FIG. 12 shows a door frame profile 1290 of the doorway 114 in the wall panel 106 with which a matching door edge profile 916 mates when the door 116 is closed. As shown, the door frame profile 1290 is tiered so there are multiple surfaces with which the door edge profile 916 comes into contact. On a laterally facing outermost surface of the door frame profile 1290 is a gasket 1292 that engages an opposing laterally facing outermost surface of the door edge profile 916. Additionally, on an outward-facing surface of the door frame profile 1290 is a gasket 1294 that engages either the back side of the door 116 or an inward-facing surface of the door edge profile 916. Where the door 116 thickness approximately matches the thickness of the wall panel 106, a laterally facing innermost surface of the door edge profile 916 mates with an opposing laterally facing innermost surface of the door frame profile 1290.

For some embodiments, the gaskets 1292 and 1294 create an airtight and/or watertight seal between the door 116 and the door frame of the wall panel 106. This is similar to the seal created by the seal 452 between the wall panel 106 and the floor panel 202. As with the seal 452, the gaskets 1292, 1294, or other door sealing mechanism, are made from different materials to have different contours in different embodiments. Further, the number of gaskets used and the number of mating surfaces between the door frame profile 1290 and the door edge profile 916 varies in different embodiments.

FIG. 13 shows two views of the hinge 120 used to pivotally mount the door 116 to the door frame of the wall panel 106. The hinge 120 is pictured in isolation in a view 1302 and is pictured in operation in a view 1304. View 1302 shows the hinge 120 having two parts, namely, a hinge base 1306 and a pivotally connected hinge arm 1308. View 1304 shows the hinge base 1306 secured to the door frame of the wall panel 106 and the hinge arm 1308 secured to an inside lateral edge of the door 116. The hinge base 1306 is shown to have a standoff height which results in the door 116 being slightly more parallel to the wall 106 panel, as compared to the use of more conventional hinges, as the door 116 closes in the doorway 114 to engage the sealing gaskets 1292, 1294. This allows for a better seal. To accommodate the standoff height of the hinge frame 1306 when the door 116 is closed, a hinge notch 1302 is created in the door edge to clear the hinge frame 1306.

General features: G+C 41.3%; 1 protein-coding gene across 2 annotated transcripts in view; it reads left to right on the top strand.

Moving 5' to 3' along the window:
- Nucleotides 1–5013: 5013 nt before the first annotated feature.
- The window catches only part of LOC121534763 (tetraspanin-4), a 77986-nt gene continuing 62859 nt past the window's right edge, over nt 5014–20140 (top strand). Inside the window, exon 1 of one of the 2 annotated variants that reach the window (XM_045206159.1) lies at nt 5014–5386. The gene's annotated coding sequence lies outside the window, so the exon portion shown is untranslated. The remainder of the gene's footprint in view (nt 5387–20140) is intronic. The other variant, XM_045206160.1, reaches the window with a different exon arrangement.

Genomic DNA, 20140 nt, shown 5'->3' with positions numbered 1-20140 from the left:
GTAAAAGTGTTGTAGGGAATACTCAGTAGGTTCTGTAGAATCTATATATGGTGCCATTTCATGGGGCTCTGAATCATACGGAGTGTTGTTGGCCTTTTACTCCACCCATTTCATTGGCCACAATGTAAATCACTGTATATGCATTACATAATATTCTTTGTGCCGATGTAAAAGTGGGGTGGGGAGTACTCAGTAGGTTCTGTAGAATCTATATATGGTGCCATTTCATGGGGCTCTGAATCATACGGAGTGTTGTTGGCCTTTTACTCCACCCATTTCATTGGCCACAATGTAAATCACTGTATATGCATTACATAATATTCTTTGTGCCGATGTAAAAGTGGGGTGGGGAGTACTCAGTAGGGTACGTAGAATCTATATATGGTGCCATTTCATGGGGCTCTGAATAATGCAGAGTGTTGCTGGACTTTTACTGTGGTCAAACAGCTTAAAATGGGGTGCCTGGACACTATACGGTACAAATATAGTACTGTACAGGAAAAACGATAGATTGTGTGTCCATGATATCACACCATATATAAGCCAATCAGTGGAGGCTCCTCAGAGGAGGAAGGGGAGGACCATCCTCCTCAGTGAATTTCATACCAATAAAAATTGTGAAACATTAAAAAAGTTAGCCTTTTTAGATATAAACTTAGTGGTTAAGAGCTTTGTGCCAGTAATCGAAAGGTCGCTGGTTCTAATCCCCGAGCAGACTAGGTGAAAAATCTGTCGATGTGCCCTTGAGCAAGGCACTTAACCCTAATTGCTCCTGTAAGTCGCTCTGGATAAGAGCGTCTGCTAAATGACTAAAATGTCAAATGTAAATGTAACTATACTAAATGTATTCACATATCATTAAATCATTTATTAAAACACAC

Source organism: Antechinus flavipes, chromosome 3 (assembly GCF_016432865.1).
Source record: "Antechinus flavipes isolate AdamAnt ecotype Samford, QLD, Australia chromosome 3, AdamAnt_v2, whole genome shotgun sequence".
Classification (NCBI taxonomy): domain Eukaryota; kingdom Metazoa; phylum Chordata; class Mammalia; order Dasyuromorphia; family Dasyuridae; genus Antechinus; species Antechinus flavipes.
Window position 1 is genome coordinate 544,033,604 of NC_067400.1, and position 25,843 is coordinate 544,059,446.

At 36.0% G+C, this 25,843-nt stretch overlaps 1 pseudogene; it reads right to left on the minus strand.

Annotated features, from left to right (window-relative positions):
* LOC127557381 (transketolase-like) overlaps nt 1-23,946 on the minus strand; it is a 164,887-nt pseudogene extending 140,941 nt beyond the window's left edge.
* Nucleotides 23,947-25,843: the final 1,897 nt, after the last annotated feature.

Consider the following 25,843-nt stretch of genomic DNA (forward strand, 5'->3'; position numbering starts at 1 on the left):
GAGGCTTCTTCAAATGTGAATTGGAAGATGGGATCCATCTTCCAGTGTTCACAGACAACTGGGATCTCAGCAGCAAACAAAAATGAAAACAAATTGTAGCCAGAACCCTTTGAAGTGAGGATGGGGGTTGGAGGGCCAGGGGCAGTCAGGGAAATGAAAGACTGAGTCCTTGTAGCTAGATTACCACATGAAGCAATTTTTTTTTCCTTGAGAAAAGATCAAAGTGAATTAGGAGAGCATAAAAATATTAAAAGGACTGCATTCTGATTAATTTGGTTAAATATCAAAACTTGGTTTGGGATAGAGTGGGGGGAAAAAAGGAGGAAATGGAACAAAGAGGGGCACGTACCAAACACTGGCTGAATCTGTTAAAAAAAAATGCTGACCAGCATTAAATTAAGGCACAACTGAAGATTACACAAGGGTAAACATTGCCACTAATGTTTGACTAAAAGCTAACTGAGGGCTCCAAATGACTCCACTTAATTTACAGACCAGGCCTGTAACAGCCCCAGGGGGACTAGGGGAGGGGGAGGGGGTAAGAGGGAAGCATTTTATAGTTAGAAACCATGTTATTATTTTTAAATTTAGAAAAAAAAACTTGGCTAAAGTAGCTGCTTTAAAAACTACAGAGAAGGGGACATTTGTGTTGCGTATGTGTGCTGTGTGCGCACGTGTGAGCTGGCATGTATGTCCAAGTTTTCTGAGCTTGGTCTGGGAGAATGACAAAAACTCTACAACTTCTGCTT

In different embodiments, different hinges, or different mechanisms operating as hinges, connect the door 116 to the door frame of the wall panel 106 and allow for the door 116 to be opened and closed. For one embodiment, a single hinge is used which is approximately the same length as the height of the door 116. In other embodiments, different numbers and/or different combinations of hinges or pins are used to pivotally connect the door 116 to the door frame of the wall panel 106.